@Chris Hughes Your code does not validate. What I really wanted to ask is what to do instead of sorry. I am lost about this

#### Chris Hughes (Jul 07 2018 at 16:17):

It does make sense because there's a coercion

#### Victor Porton (Jul 07 2018 at 16:17):

Yes, I knew that here there is a coercion

#### Kevin Buzzard (Jul 07 2018 at 16:17):

Oh -- it does make sense in this context because there's a coercion!

:-)

#### Chris Hughes (Jul 07 2018 at 16:21):

In response to a question in (no topic) that should have been here.

def option_to_subfunc {α β: Type} (f: α → (option β)) :
{x : α // f x ≠ none} → {x:α // f x ≠ none} :=
λ y: {x:α // f x ≠ none},
have hfy : f y ≠ none := y.2,
match f y, hfy with
| some x := λ hfy, y
| none := λ hfy, (hfy rfl).elim
end


#### Victor Porton (Jul 07 2018 at 16:25):

@Chris Hughes 1. The values type of your option_to_subfunc is wrong; it should be \beta not {x:α // f x ≠ none}. 2. Do I understand correctly that the values in have are "ignored" (not included into the result) when building the value of the defined object? 3. What this elimination do? (I am a very novice and understand your code partially.)

#### Victor Porton (Jul 07 2018 at 16:26):

@Chris Hughes Sorry for a stupid question but I do not understand what := after have means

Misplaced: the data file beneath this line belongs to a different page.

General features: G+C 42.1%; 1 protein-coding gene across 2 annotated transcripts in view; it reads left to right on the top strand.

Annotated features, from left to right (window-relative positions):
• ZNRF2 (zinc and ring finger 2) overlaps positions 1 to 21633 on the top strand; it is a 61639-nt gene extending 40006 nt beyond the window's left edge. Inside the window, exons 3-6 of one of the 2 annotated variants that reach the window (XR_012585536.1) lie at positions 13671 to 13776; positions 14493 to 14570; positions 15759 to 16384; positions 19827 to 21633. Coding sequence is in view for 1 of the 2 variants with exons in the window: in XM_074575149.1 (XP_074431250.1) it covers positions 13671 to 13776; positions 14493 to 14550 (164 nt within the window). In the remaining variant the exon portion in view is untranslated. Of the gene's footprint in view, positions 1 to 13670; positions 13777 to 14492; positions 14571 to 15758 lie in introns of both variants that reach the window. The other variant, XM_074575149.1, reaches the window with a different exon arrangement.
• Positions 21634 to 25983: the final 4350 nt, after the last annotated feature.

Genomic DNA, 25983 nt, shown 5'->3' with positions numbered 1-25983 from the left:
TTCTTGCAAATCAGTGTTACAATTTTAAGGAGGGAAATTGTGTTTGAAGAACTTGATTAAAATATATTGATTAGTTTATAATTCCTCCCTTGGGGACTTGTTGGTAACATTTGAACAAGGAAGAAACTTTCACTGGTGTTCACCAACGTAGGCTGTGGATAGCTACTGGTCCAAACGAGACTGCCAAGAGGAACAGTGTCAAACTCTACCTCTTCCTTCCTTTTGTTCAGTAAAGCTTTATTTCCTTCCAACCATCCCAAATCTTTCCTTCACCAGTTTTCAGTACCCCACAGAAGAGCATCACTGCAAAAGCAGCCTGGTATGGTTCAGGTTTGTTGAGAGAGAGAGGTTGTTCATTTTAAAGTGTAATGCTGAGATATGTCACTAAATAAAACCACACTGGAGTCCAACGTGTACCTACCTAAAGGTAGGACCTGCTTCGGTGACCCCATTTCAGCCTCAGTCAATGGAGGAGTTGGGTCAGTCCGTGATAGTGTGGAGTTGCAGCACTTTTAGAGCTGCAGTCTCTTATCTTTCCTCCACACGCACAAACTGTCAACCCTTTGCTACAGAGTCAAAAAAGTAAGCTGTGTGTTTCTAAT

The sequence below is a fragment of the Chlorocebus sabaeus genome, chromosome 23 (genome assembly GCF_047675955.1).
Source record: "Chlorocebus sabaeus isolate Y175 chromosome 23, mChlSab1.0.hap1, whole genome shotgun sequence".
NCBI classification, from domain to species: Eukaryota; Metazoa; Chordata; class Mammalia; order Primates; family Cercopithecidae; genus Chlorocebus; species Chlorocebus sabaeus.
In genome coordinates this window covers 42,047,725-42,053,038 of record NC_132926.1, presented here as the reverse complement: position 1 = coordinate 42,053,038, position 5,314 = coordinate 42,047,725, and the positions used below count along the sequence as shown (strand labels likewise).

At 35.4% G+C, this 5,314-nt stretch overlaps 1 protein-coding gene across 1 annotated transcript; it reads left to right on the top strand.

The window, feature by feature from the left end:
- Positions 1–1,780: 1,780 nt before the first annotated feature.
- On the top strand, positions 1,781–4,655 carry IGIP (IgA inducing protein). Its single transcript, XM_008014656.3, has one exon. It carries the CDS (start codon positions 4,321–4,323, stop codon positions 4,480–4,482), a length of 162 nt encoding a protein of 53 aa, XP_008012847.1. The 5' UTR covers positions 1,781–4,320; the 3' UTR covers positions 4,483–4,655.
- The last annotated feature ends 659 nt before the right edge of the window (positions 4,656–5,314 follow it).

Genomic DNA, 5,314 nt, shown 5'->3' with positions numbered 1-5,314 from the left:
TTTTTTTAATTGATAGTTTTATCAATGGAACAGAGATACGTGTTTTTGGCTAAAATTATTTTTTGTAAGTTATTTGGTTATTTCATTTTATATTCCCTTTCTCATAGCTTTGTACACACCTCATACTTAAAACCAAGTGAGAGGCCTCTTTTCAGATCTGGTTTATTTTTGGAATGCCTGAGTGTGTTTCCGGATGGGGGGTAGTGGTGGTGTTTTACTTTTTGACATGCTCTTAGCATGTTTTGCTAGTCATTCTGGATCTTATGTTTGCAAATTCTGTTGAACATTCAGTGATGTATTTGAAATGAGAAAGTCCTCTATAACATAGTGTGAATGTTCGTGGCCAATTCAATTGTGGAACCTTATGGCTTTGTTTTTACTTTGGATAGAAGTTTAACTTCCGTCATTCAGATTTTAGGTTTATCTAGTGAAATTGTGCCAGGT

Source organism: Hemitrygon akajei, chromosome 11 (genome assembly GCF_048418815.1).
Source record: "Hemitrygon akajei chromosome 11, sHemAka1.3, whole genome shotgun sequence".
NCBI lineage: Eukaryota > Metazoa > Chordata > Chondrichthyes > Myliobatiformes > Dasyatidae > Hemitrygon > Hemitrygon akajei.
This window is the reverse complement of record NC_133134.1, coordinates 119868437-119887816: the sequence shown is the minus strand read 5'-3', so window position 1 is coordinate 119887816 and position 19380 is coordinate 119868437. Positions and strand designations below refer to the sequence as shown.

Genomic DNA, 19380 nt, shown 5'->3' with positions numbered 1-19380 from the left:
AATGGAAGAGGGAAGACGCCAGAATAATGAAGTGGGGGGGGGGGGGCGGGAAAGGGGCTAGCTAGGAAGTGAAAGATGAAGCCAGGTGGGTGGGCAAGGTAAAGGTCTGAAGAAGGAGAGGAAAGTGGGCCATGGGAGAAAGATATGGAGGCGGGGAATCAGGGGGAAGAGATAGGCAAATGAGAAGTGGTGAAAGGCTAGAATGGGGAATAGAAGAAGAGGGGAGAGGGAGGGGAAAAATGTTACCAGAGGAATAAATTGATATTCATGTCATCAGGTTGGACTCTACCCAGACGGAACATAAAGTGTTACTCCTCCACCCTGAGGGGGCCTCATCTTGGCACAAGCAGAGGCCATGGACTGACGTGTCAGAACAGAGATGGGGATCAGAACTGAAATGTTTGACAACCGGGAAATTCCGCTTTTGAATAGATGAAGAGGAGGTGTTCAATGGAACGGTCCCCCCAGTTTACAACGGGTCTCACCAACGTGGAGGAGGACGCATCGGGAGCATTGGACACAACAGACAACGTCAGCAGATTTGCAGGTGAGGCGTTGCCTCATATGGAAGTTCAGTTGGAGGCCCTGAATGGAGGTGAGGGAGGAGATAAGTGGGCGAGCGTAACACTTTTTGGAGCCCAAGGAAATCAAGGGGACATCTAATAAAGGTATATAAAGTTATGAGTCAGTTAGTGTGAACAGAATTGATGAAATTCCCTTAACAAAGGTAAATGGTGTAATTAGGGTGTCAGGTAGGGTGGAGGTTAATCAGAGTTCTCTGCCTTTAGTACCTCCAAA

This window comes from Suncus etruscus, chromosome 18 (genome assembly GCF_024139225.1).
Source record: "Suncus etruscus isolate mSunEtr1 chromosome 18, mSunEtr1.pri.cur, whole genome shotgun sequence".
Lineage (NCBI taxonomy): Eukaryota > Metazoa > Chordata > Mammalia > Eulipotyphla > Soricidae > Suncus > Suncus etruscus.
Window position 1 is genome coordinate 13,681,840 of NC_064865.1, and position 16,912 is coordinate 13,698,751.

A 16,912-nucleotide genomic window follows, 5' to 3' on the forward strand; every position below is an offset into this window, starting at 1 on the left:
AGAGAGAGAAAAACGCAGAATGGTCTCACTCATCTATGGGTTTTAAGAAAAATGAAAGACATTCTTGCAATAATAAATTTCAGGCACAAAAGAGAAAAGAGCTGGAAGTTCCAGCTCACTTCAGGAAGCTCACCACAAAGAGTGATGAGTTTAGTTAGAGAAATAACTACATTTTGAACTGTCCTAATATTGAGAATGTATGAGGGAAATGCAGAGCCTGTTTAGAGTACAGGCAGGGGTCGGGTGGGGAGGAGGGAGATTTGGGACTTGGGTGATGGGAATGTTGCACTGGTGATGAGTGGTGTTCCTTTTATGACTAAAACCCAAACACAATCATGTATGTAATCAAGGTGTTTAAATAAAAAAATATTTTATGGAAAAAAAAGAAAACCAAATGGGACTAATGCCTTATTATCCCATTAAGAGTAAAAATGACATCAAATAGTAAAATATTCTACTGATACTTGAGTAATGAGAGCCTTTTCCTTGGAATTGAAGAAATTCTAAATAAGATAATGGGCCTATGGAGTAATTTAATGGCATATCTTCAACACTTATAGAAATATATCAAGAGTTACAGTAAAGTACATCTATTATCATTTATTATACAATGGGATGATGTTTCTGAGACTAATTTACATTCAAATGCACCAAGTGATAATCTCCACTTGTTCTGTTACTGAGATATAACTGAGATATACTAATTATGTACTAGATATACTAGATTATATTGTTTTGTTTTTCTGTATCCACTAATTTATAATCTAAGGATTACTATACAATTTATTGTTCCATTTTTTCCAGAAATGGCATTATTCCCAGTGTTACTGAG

#### Chris Hughes (Jul 07 2018 at 16:27):

It's the same as from

#### Victor Porton (Jul 07 2018 at 16:29):

Sorry, what is λ hfy, y?

#### Chris Hughes (Jul 07 2018 at 16:29):

I put hfy after the match so I would have access to the fact that f y ≠ none. In the none cases hfy has type none ≠ none which is obviously false, so I can use false.elim to define the function

#### Chris Hughes (Jul 07 2018 at 16:30):

hfy is just a proof that f y = none or in the some case that some ≠ none

#### Chris Hughes (Jul 07 2018 at 16:32):

I think this is the function you want

def option_to_subfunc {α β: Type} (f: α → (option β)) :
{x : α // f x ≠ none} → β :=
λ y: {x:α // f x ≠ none},
have hfy : f y ≠ none := y.2,
match f y, hfy with
| some x := λ hfy, x
| none := λ hfy, (hfy rfl).elim
end


#### Victor Porton (Jul 07 2018 at 16:33):

what is (hfy rfl).elim?

#### Chris Hughes (Jul 07 2018 at 16:33):

match f y, hfy with means I now have to define a function with type Π x : option β, x ≠ none → β

#### Chris Hughes (Jul 07 2018 at 16:34):

hfy rfl is a proof of false

#### Chris Hughes (Jul 07 2018 at 16:34):

(hfy rfl).elim is another way of writing false.elim (hfy rfl).

#### Victor Porton (Jul 07 2018 at 16:35):

I need to time to review all you wrote

#### Chris Hughes (Jul 07 2018 at 16:35):

false.elim is a function that gives you a term of any type given a proof of false